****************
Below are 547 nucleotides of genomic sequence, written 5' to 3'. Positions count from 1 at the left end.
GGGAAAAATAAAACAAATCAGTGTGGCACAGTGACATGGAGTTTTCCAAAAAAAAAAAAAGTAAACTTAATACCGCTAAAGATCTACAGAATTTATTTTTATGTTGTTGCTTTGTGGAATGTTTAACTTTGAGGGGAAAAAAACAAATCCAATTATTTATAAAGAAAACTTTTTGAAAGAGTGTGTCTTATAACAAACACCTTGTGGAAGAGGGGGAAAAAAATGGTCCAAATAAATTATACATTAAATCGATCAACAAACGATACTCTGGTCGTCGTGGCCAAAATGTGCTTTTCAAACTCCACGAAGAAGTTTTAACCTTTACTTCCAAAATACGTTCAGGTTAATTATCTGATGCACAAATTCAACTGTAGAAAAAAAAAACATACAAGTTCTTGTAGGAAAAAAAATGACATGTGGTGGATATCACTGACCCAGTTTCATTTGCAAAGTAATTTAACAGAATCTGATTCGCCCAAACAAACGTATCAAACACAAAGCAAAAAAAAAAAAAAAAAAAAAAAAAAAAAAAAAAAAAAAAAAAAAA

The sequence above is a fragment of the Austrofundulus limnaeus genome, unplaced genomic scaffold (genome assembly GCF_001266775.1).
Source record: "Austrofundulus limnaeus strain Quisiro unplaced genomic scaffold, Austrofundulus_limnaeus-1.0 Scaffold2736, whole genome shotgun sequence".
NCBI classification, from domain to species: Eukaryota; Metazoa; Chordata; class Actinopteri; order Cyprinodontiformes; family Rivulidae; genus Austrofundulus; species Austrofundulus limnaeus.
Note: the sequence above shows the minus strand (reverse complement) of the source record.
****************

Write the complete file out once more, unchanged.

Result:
Below are 547 nucleotides of genomic sequence, written 5' to 3'. Positions count from 1 at the left end.
GGGAAAAATAAAACAAATCAGTGTGGCACAGTGACATGGAGTTTTCCAAAAAAAAAAAAAGTAAACTTAATACCGCTAAAGATCTACAGAATTTATTTTTATGTTGTTGCTTTGTGGAATGTTTAACTTTGAGGGGAAAAAAACAAATCCAATTATTTATAAAGAAAACTTTTTGAAAGAGTGTGTCTTATAACAAACACCTTGTGGAAGAGGGGGAAAAAAATGGTCCAAATAAATTATACATTAAATCGATCAACAAACGATACTCTGGTCGTCGTGGCCAAAATGTGCTTTTCAAACTCCACGAAGAAGTTTTAACCTTTACTTCCAAAATACGTTCAGGTTAATTATCTGATGCACAAATTCAACTGTAGAAAAAAAAAACATACAAGTTCTTGTAGGAAAAAAAATGACATGTGGTGGATATCACTGACCCAGTTTCATTTGCAAAGTAATTTAACAGAATCTGATTCGCCCAAACAAACGTATCAAACACAAAGCAAAAAAAAAAAAAAAAAAAAAAAAAAAAAAAAAAAAAAAAAAAAAA

The sequence above is a fragment of the Austrofundulus limnaeus genome, unplaced genomic scaffold (genome assembly GCF_001266775.1).
Source record: "Austrofundulus limnaeus strain Quisiro unplaced genomic scaffold, Austrofundulus_limnaeus-1.0 Scaffold2736, whole genome shotgun sequence".
NCBI classification, from domain to species: Eukaryota; Metazoa; Chordata; class Actinopteri; order Cyprinodontiformes; family Rivulidae; genus Austrofundulus; species Austrofundulus limnaeus.
Note: the sequence above shows the minus strand (reverse complement) of the source record.